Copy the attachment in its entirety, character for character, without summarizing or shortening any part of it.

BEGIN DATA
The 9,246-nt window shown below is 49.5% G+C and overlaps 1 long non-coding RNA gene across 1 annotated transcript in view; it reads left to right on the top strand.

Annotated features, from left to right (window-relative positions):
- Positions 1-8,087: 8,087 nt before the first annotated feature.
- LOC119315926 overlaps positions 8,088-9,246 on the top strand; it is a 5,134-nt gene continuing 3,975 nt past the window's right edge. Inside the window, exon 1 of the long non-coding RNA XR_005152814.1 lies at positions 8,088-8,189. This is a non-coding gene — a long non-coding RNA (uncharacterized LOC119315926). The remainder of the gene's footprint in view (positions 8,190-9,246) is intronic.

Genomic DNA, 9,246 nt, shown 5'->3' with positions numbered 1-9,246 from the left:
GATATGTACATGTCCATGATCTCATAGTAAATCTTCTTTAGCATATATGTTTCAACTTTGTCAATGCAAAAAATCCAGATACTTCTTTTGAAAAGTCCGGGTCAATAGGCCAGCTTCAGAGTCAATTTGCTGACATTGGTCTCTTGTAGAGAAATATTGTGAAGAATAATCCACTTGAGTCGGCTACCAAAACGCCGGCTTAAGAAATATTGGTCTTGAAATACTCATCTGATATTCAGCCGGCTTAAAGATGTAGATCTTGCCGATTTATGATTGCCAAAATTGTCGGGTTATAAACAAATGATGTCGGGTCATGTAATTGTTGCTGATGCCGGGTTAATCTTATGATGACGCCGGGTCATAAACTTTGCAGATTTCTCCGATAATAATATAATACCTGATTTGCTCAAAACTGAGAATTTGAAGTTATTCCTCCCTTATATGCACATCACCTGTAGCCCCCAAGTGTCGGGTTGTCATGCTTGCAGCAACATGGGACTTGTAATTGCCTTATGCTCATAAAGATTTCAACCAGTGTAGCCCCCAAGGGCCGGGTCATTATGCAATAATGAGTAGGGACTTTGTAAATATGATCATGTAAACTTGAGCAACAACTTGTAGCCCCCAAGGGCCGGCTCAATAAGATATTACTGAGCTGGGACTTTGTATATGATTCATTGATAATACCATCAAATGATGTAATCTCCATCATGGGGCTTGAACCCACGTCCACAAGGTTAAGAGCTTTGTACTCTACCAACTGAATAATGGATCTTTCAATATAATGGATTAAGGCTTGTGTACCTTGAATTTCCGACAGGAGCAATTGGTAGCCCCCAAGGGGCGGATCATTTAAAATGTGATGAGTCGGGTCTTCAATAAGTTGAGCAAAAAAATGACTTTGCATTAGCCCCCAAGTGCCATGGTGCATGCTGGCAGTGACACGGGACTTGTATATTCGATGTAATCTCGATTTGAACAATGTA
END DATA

The 9,246-nt window shown below is 49.5% G+C and overlaps 1 long non-coding RNA gene across 1 annotated transcript in view; it reads left to right on the top strand.

Annotated features, from left to right (window-relative positions):
- Positions 1-8,087: 8,087 nt before the first annotated feature.
- LOC119315926 overlaps positions 8,088-9,246 on the top strand; it is a 5,134-nt gene continuing 3,975 nt past the window's right edge. Inside the window, exon 1 of the long non-coding RNA XR_005152814.1 lies at positions 8,088-8,189. This is a non-coding gene — a long non-coding RNA (uncharacterized LOC119315926). The remainder of the gene's footprint in view (positions 8,190-9,246) is intronic.

Genomic DNA, 9,246 nt, shown 5'->3' with positions numbered 1-9,246 from the left:
GATATGTACATGTCCATGATCTCATAGTAAATCTTCTTTAGCATATATGTTTCAACTTTGTCAATGCAAAAAATCCAGATACTTCTTTTGAAAAGTCCGGGTCAATAGGCCAGCTTCAGAGTCAATTTGCTGACATTGGTCTCTTGTAGAGAAATATTGTGAAGAATAATCCACTTGAGTCGGCTACCAAAACGCCGGCTTAAGAAATATTGGTCTTGAAATACTCATCTGATATTCAGCCGGCTTAAAGATGTAGATCTTGCCGATTTATGATTGCCAAAATTGTCGGGTTATAAACAAATGATGTCGGGTCATGTAATTGTTGCTGATGCCGGGTTAATCTTATGATGACGCCGGGTCATAAACTTTGCAGATTTCTCCGATAATAATATAATACCTGATTTGCTCAAAACTGAGAATTTGAAGTTATTCCTCCCTTATATGCACATCACCTGTAGCCCCCAAGTGTCGGGTTGTCATGCTTGCAGCAACATGGGACTTGTAATTGCCTTATGCTCATAAAGATTTCAACCAGTGTAGCCCCCAAGGGCCGGGTCATTATGCAATAATGAGTAGGGACTTTGTAAATATGATCATGTAAACTTGAGCAACAACTTGTAGCCCCCAAGGGCCGGCTCAATAAGATATTACTGAGCTGGGACTTTGTATATGATTCATTGATAATACCATCAAATGATGTAATCTCCATCATGGGGCTTGAACCCACGTCCACAAGGTTAAGAGCTTTGTACTCTACCAACTGAATAATGGATCTTTCAATATAATGGATTAAGGCTTGTGTACCTTGAATTTCCGACAGGAGCAATTGGTAGCCCCCAAGGGGCGGATCATTTAAAATGTGATGAGTCGGGTCTTCAATAAGTTGAGCAAAAAAATGACTTTGCATTAGCCCCCAAGTGCCATGGTGCATGCTGGCAGTGACACGGGACTTGTATATTCGATGTAATCTCGATTTGAACAATGTA